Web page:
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Home >> Beijing Travel Attractions >> Ming Tombs And Sacred Way tour guide

Ming Tombs And Sacred Way

Beijing tour China travel to Tombs and Sacred Way
Beijing travel China tours to Ming Tombs
Beijing trip China tours to Ming Tombs and Sacred Way
Sacred Way, Beijing tours China travel
Ming Tombs and Sacred Way, Beijing tour package

The Ming Dynasty had a total of seventeen emperors but only thirteen are buried here. Emperor Cheng Zu (Yong Le) was the third Ming Emperor but the first of the Ming Dynasty to choose this site. His tomb is considered the "chief tomb" and the others were built, one by one, around it. The original path of the Sacred Way led to his tomb. Each tomb was broken into three parts: a building where sacrifices were offered; a tower for the stele; and the tumulus itself. which covered the underground palace where the body was buried. (A stele was a pillar, usually made of stone, used in ancient times for votive purposes.)
Of the thirteen tombs, Ding Ling, the tomb of the fourteenth emperor of the Ming Dynasty, Shen Zong, and Chang Ling, Emperor Cheng Zu's tomb, are the only ones that have been restored. Ding Ling is completely accessible with the tomb buildings renovated and the tomb itself excavated. At Chang Ling, the tomb buildings have been renovated but the tomb itself has yet to be excavated. The other eleven tombs have survived but are in severely damaged states.

The Sacred Way

The approach to the Ming Tombs is called the Sacred Way. Approximately 4 mi. (6.4 km.) in length, it begins when you pass a white marble gate and ends at the gate of the chief tomb. The first landmark, the white marble gate, was built in 1540 A.D. With five arches it has beautiful bas-relief carvings at its base. Originally the Sacred Way passed through this Gate. Today you will see it to the right of the road. Next comes the Great Red Gate. This is a massive building with three archways, each of which is 120 ft. (36 m.) high and 35 ft. (10.5 m.) wide. Traditionally the center passage was reserved for the body of the emperor who was being transported to his final resting place. When visiting the site even the live emperors used the side porticos. This gate gave access to the original grounds which were surrounded by a high wall to keep out all unauthorized visitors. The penalty for intruders was death. A small retinue of officials and workers lived on the grounds permanently and saw to the landscaping and upkeep of the buildings.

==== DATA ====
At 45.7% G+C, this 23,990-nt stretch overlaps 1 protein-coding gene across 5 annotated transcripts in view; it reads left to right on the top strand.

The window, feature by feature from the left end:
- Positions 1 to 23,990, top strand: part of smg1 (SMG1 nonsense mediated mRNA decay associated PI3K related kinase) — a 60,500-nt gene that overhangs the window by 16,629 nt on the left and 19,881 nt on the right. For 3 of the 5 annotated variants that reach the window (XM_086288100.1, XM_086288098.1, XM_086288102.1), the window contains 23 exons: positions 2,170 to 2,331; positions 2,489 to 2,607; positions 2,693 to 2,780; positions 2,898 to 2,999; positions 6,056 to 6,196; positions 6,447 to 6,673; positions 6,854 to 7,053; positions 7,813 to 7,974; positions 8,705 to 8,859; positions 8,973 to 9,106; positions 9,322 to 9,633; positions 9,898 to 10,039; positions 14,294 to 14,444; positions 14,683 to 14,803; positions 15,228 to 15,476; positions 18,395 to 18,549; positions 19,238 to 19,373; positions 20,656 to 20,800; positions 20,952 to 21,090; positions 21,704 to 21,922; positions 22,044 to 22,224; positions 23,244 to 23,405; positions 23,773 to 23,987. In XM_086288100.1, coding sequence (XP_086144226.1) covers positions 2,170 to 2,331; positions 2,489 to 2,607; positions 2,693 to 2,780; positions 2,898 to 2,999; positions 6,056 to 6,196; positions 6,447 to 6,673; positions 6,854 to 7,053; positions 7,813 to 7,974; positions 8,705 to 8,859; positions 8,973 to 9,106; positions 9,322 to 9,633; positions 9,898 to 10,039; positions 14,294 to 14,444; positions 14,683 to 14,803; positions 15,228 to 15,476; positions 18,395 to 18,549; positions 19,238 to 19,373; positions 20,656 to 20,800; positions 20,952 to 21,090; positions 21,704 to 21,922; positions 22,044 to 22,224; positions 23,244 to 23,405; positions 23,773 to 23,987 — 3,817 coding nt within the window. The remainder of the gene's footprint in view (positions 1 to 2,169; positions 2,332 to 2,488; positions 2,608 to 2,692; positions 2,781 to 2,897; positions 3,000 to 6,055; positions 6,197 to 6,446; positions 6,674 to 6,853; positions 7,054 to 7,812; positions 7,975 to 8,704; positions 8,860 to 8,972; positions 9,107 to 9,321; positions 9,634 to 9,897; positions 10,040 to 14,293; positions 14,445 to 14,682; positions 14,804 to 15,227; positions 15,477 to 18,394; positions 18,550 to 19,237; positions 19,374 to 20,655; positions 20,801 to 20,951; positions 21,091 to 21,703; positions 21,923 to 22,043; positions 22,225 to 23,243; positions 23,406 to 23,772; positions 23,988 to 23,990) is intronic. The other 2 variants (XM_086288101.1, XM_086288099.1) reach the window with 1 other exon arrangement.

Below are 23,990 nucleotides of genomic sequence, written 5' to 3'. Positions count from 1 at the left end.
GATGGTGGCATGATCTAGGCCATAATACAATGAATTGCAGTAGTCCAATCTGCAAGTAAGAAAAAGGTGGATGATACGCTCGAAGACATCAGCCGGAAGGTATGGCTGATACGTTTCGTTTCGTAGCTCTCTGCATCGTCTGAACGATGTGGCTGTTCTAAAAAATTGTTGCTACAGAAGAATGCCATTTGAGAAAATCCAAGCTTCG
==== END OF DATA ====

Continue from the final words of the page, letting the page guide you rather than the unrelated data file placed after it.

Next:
Next along the road is the Stele Pavilion, which was erected in 1426 A.D. and is 30 ft. (9 m.) high. The inscribed stele within stands on the back of a tortoise and at each of the four comers are white marble columns decorated with carvings of dragons. Directly beyond this is the world-renowned Avenue of the Animals. The custom of placing animals outside of royal tombs dates from the time of the Han Dynasty (206B.C.-220 A.D.). There are twenty-four large white marble animals, twelve facing pairs, equidistantly placed on either side of the road in standing and kneeling positions. Six animals are represented: two mythical animals, lions, elephants, camels, and horses. Then the Avenue turns slightly to the right and there is a row of twelve stone mandarin statues dating from the fifteenth century, six on each side. At the end of the Avenue of the Animals is a small portico with three gates. The road runs along on either side leading to the sites of the thirteen tombs.

Beijing Tour To Chang Ling Ming Tombs

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